Portrait of a Man

Image of a painting

“Portrait of a Man,” ca. 1470. Hans Memling (ca. 1430-1494). The Frick Collection.

By JEFFREY HARRISON

Hans Memling, ca. 1470 (Frick Collection)

I know this man,
or feel I do,
or think I could—
as though his face
effaced the centuries
between us,

his brown eyes
guileless,
frankly wise,
his gaze, though
slightly to the side,
somehow direct.

Though proud enough,
and prosperous,
to have his portrait
painted by a master,
his dress is plain,
a dark tunic,

the painter
having left out
any markers
of trade, achievement,
or rank that might
define him,

leaving him free
to be simply
a man, or
simply to be
(even his name
has fallen away),
the only note
of ornament
the green epaulets
of distant landscape
that seem to rest
on his shoulders.

[Purchase Issue 18 here.]

 

Jeffrey Harrison’s sixth book of poetry, Between Lakes, will be published by Four Way Books in fall 2020. His previous book, Into Daylight, won the Dorset Prize, and Incomplete Knowledge was runner-up for the Poets’ Prize. His poems have appeared widely in magazines and journals, as well as in Best American Poetry, the Pushcart Prize anthology, and other anthologies.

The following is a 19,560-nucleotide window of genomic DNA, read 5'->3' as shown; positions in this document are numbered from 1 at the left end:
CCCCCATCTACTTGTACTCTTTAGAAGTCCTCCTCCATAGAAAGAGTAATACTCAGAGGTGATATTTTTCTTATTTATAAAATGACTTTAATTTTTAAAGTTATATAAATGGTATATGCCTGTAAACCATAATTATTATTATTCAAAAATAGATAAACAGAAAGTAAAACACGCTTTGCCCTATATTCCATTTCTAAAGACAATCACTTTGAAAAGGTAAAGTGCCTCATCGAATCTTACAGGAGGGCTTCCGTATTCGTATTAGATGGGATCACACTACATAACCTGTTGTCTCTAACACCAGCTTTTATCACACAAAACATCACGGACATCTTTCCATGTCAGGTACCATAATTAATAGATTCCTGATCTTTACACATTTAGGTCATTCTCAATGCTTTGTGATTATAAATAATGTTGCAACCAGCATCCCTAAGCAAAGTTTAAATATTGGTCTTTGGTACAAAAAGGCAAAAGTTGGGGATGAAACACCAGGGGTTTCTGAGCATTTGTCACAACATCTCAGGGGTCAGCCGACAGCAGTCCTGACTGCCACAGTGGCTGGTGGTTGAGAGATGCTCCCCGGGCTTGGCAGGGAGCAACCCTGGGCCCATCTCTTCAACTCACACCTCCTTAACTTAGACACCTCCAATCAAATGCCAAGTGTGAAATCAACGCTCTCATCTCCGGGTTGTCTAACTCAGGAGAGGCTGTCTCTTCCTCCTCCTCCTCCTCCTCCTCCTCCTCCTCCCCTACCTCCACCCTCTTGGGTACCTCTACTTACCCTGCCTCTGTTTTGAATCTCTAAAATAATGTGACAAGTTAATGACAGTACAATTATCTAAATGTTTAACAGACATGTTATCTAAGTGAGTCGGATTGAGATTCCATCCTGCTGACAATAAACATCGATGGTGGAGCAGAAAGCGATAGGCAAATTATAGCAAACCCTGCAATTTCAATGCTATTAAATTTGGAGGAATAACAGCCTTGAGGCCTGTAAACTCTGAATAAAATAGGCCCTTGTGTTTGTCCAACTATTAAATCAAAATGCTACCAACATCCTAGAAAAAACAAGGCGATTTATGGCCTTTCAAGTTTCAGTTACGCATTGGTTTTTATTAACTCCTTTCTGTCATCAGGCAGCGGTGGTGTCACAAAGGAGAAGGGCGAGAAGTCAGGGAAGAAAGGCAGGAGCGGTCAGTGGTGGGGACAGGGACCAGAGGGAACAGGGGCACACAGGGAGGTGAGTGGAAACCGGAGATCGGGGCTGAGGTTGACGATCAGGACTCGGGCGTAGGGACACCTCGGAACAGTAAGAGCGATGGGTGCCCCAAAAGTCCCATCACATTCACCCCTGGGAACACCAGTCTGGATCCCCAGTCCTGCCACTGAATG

Portrait of a Man

Related Posts

july 2020 poetry feature

July 2020 Poetry Feature: Steven Leyva and Elizabeth Scanlon

STEVEN LEYVA
Get down to the smallest birthright / I cannot claim: say beignets / and doesn’t the stutter of hot oil start / to sizzle the small plates of memory? / Faces powdered with sugar, no thought / to whose ancestors cut which cane, sing / a hymn of “mmm, mmm, mmm.”

Illustration of dolphin

July 2020 Poetry Feature: Loren Goodman

LOREN GOODMAN
In these last hours / Of the Passover Seder / It is said by the higher / Chasidic Scholars that time / Loses its essence and that / We are at least once, with / The help of memory (at this / Time “even the future can be / Remembered”) able to defeat / It. Something to do / With the wine.

Skyline cropped

Goddamn

MORIEL ROTHMAN-ZECHER
The chunk of the ball / On the cracked blacktop / And our torsos so covered / In sweat nearby the sea / Swells and the smell seeps / Into our hair and the air / Turns into night all around us / And the pebbles of the ball / Still tickle our palms as smoke / Trickles into our lungs...